The Court allows for you to get back together once for up to three months without re-starting the 12 month separation period.
However, if you were to get back together for four months, this would restart the 12 month separation period. For example, if you are separated for four months, get back together for almost three months and then separate again for eight months, this will be considered a total of 12 months’ separation. But if you get back together for four months then only the last 8 months would be counted as your separated period.
Living separately ‘under the one roof’
In some situations, you may have separated but are still living together for various reasons eg financially can’t afford to move out.
It is still possible to get a divorce even if you are still living in the same house after the separation as long as you lead separate lives.
The court will consider a number of factors when deciding whether you separated ‘under the one roof’, such as whether you share meals and domestic duties, if you share money and bank accounts, if you are still intimate with each other and whether or not your friends and family would consider you as separated.
If you apply on your own, you must arrange for the other person to be ‘served’ with the divorce application. Serving or ‘service’ is giving your ex-partner the divorce paper work so they know about the Court proceedings.
You cannot serve your former partner in person yourself but you can serve them by mail. The Family Law Courts have special rules about the service of documents and forms to prove that the other person was served.
It can take several months from the time you file for your divorce to the actual date of divorce and if there are problems with your application, it may take longer.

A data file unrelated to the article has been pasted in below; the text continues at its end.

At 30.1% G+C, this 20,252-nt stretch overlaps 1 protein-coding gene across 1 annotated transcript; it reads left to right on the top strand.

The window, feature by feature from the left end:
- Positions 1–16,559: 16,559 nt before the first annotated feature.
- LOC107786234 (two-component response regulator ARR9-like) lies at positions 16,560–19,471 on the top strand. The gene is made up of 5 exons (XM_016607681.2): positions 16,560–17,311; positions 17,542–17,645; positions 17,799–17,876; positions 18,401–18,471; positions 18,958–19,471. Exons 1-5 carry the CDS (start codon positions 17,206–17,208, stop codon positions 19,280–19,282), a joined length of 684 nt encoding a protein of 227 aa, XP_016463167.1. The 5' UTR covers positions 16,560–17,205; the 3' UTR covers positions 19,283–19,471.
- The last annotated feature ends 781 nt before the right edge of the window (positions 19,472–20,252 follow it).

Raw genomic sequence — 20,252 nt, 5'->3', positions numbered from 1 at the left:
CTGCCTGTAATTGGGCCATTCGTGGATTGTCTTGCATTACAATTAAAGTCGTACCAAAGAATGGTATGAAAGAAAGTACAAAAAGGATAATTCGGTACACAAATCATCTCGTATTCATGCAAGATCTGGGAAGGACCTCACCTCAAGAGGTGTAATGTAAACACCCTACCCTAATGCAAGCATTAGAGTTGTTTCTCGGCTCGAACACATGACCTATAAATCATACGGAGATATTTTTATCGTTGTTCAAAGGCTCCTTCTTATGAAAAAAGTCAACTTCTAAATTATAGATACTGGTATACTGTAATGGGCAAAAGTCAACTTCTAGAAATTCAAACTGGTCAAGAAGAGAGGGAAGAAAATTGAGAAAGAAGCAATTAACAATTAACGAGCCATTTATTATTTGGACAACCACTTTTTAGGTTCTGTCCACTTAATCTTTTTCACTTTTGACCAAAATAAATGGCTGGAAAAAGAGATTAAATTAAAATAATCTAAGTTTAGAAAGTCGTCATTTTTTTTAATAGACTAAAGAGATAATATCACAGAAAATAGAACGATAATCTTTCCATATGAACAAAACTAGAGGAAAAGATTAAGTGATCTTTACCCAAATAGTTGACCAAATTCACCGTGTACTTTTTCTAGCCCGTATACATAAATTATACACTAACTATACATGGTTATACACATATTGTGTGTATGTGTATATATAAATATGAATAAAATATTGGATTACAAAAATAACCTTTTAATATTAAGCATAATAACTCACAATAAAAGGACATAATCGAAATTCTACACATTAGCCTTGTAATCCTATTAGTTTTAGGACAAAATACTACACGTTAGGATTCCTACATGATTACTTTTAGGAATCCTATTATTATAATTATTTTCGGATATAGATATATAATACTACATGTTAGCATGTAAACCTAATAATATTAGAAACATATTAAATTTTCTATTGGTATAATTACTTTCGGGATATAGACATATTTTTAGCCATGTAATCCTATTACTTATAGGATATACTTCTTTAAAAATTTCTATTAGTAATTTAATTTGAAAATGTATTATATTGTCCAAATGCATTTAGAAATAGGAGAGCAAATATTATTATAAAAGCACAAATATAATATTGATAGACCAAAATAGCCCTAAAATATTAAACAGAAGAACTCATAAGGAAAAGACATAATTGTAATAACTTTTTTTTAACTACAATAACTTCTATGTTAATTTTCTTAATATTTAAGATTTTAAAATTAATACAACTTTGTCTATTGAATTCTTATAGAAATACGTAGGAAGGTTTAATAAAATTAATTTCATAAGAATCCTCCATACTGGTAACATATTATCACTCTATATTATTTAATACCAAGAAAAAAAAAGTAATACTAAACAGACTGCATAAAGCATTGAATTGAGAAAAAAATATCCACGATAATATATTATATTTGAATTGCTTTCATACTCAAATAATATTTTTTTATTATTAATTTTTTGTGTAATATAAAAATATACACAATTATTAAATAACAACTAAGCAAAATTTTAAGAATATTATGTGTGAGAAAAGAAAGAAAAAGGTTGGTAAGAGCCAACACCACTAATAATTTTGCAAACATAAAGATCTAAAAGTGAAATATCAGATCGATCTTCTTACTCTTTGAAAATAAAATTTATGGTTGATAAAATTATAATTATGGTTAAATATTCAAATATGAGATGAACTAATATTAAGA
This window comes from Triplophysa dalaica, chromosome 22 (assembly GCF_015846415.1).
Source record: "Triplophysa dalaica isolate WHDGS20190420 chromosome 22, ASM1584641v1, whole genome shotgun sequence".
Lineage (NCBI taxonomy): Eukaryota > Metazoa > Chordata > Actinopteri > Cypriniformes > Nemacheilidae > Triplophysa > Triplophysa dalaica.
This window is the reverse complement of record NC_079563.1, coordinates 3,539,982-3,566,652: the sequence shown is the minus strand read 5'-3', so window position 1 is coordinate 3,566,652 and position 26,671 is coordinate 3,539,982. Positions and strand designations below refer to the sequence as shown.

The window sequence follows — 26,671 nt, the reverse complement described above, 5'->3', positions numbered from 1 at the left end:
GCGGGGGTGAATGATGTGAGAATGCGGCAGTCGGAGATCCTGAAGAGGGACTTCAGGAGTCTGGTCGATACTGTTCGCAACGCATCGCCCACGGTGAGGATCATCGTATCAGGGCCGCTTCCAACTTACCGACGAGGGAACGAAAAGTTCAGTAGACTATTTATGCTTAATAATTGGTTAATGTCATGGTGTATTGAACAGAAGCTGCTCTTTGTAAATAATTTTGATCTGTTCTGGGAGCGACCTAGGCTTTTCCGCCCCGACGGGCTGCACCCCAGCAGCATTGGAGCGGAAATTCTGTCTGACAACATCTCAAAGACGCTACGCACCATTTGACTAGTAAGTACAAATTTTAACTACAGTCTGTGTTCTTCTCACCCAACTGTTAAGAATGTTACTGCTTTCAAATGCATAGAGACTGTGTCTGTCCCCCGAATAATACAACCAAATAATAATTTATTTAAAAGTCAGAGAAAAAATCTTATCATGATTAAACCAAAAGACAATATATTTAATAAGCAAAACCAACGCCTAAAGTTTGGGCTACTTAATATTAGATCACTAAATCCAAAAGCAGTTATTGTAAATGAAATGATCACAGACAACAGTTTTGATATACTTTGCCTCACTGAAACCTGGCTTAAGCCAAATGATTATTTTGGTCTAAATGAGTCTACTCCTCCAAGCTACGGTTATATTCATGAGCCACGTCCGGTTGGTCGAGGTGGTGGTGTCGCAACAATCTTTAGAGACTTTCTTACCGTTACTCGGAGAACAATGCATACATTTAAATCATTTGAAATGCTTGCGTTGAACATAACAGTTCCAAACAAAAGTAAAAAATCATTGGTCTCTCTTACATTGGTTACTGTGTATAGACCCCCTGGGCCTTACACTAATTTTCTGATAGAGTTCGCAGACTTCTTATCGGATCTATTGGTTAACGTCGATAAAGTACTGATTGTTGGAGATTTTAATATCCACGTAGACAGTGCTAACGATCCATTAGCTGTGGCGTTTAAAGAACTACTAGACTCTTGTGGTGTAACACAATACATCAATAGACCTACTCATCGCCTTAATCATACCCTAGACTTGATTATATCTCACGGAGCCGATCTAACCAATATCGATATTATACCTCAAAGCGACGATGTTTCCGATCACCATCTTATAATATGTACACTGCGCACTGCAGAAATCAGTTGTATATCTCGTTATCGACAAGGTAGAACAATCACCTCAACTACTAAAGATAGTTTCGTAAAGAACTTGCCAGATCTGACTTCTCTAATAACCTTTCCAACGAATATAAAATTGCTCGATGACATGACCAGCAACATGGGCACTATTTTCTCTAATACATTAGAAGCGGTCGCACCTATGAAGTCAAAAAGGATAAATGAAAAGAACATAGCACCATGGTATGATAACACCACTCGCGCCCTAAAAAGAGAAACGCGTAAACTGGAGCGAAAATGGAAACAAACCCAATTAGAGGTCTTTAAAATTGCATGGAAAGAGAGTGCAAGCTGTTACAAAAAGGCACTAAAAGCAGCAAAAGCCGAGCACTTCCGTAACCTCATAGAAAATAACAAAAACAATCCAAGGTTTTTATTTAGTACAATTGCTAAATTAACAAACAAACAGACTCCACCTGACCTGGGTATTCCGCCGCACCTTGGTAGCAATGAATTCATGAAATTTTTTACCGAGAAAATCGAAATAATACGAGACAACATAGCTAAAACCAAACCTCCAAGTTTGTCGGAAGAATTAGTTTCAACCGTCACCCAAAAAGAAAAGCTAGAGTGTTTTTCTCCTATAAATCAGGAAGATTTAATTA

Your divorce will not become final until one month after the hearing, and at that time the Court will issue you with a divorce certificate. In some circumstances you can apply to shorten the one month wait. You are not legally permitted to remarry until the divorce order issues.
Complexities with some divorces
The divorce process is about dissolving the marriage (previously referred to as dissolution of marriage) and does not deal with other matters in dispute such as property or parenting of children. It is usually a straight forward application, however there may be complexities if the application involves any of the following:
- Other party lives overseas at no fixed address;
- Other party cannot be located;
- Separation under one roof is disputed;
- Proof of marriage date is not ascertainable eg; married overseas in a war torn area that does not have adequate records;
- Proper arrangements for the children are in dispute.
If your matter involves any of these issues its important to get legal advice before making the divorce application.
Take a look at our divorce e-guide for more information or take advantage of our free half hour legal consults. They can be done in person or via Skype or telephone conference.